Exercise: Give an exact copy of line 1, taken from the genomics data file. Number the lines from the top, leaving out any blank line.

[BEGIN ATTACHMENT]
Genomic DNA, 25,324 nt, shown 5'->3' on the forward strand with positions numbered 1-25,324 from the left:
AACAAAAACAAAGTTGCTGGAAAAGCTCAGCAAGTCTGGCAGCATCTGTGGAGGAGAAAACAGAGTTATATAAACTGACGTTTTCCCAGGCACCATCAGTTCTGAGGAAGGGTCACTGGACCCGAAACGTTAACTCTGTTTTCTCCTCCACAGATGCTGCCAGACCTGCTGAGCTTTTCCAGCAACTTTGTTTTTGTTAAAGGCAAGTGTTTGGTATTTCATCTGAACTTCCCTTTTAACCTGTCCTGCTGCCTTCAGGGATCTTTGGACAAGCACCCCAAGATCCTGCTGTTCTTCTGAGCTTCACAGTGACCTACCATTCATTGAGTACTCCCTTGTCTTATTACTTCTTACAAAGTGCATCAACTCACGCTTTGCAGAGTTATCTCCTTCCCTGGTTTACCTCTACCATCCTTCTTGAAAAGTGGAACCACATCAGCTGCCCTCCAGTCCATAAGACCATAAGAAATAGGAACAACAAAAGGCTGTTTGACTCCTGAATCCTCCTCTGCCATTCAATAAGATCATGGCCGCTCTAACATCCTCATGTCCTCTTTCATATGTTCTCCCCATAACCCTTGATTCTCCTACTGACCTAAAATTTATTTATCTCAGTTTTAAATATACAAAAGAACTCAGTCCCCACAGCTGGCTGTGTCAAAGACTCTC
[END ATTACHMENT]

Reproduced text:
Genomic DNA, 25,324 nt, shown 5'->3' on the forward strand with positions numbered 1-25,324 from the left: